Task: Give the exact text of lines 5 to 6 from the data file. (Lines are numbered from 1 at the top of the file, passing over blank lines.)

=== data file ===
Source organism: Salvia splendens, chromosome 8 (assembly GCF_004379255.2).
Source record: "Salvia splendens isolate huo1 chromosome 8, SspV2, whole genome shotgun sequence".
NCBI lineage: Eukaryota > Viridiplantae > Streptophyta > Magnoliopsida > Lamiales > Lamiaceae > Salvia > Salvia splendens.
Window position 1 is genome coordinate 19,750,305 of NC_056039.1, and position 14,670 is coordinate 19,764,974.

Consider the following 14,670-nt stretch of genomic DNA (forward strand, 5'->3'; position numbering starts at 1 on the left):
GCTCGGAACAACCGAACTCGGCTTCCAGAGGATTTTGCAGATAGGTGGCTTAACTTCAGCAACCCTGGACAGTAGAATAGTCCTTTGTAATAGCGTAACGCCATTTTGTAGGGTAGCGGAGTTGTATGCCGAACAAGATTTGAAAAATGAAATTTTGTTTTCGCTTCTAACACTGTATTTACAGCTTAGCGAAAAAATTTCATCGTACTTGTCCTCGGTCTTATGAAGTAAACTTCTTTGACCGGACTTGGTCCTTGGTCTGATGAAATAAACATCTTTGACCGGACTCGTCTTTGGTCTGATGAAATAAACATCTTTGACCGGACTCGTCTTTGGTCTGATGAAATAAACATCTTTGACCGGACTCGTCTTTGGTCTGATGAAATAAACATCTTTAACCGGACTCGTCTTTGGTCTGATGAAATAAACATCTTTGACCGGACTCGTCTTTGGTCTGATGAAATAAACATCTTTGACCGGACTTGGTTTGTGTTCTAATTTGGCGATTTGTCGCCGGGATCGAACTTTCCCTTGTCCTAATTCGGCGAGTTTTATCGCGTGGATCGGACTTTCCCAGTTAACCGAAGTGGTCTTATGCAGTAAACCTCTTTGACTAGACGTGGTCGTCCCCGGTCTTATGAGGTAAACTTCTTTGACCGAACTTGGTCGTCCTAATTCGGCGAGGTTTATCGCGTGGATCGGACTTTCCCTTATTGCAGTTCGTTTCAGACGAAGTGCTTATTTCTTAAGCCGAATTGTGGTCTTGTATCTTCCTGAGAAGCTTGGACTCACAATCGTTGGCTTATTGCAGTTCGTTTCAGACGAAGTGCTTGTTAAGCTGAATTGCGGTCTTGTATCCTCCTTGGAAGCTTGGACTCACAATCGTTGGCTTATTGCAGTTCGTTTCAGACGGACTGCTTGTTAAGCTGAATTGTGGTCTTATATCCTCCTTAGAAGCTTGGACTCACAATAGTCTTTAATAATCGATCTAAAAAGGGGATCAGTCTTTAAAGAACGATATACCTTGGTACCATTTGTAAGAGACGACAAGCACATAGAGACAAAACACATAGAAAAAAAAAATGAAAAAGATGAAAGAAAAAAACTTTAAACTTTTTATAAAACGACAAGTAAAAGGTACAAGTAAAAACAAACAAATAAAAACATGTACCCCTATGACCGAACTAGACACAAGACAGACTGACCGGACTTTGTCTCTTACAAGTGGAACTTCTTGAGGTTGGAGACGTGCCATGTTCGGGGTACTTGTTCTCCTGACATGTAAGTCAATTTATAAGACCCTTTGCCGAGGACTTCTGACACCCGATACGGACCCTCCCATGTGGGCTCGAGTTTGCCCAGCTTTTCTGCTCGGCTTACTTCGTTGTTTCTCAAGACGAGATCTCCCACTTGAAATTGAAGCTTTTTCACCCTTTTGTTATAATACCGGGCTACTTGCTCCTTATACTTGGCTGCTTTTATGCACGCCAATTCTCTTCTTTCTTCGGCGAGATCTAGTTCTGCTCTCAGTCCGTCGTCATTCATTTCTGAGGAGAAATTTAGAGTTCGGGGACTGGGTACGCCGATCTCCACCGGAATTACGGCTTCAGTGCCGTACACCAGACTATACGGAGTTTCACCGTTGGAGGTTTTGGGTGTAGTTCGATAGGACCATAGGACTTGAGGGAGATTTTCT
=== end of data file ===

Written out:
Consider the following 14,670-nt stretch of genomic DNA (forward strand, 5'->3'; position numbering starts at 1 on the left):
GCTCGGAACAACCGAACTCGGCTTCCAGAGGATTTTGCAGATAGGTGGCTTAACTTCAGCAACCCTGGACAGTAGAATAGTCCTTTGTAATAGCGTAACGCCATTTTGTAGGGTAGCGGAGTTGTATGCCGAACAAGATTTGAAAAATGAAATTTTGTTTTCGCTTCTAACACTGTATTTACAGCTTAGCGAAAAAATTTCATCGTACTTGTCCTCGGTCTTATGAAGTAAACTTCTTTGACCGGACTTGGTCCTTGGTCTGATGAAATAAACATCTTTGACCGGACTCGTCTTTGGTCTGATGAAATAAACATCTTTGACCGGACTCGTCTTTGGTCTGATGAAATAAACATCTTTGACCGGACTCGTCTTTGGTCTGATGAAATAAACATCTTTAACCGGACTCGTCTTTGGTCTGATGAAATAAACATCTTTGACCGGACTCGTCTTTGGTCTGATGAAATAAACATCTTTGACCGGACTTGGTTTGTGTTCTAATTTGGCGATTTGTCGCCGGGATCGAACTTTCCCTTGTCCTAATTCGGCGAGTTTTATCGCGTGGATCGGACTTTCCCAGTTAACCGAAGTGGTCTTATGCAGTAAACCTCTTTGACTAGACGTGGTCGTCCCCGGTCTTATGAGGTAAACTTCTTTGACCGAACTTGGTCGTCCTAATTCGGCGAGGTTTATCGCGTGGATCGGACTTTCCCTTATTGCAGTTCGTTTCAGACGAAGTGCTTATTTCTTAAGCCGAATTGTGGTCTTGTATCTTCCTGAGAAGCTTGGACTCACAATCGTTGGCTTATTGCAGTTCGTTTCAGACGAAGTGCTTGTTAAGCTGAATTGCGGTCTTGTATCCTCCTTGGAAGCTTGGACTCACAATCGTTGGCTTATTGCAGTTCGTTTCAGACGGACTGCTTGTTAAGCTGAATTGTGGTCTTATATCCTCCTTAGAAGCTTGGACTCACAATAGTCTTTAATAATCGATCTAAAAAGGGGATCAGTCTTTAAAGAACGATATACCTTGGTACCATTTGTAAGAGACGACAAGCACATAGAGACAAAACACATAGAAAAAAAAAATGAAAAAGATGAAAGAAAAAAACTTTAAACTTTTTATAAAACGACAAGTAAAAGGTACAAGTAAAAACAAACAAATAAAAACATGTACCCCTATGACCGAACTAGACACAAGACAGACTGACCGGACTTTGTCTCTTACAAGTGGAACTTCTTGAGGTTGGAGACGTGCCATGTTCGGGGTACTTGTTCTCCTGACATGTAAGTCAATTTATAAGACCCTTTGCCGAGGACTTCTGACACCCGATACGGACCCTCCCATGTGGGCTCGAGTTTGCCCAGCTTTTCTGCTCGGCTTACTTCGTTGTTTCTCAAGACGAGATCTCCCACTTGAAATTGAAGCTTTTTCACCCTTTTGTTATAATACCGGGCTACTTGCTCCTTATACTTGGCTGCTTTTATGCACGCCAATTCTCTTCTTTCTTCGGCGAGATCTAGTTCTGCTCTCAGTCCGTCGTCATTCATTTCTGAGGAGAAATTTAGAGTTCGGGGACTGGGTACGCCGATCTCCACCGGAATTACGGCTTCAGTGCCGTACACCAGACTATACGGAGTTTCACCGTTGGAGGTTTTGGGTGTAGTTCGATAGGACCATAGGACTTGAGGGAGATTTTCT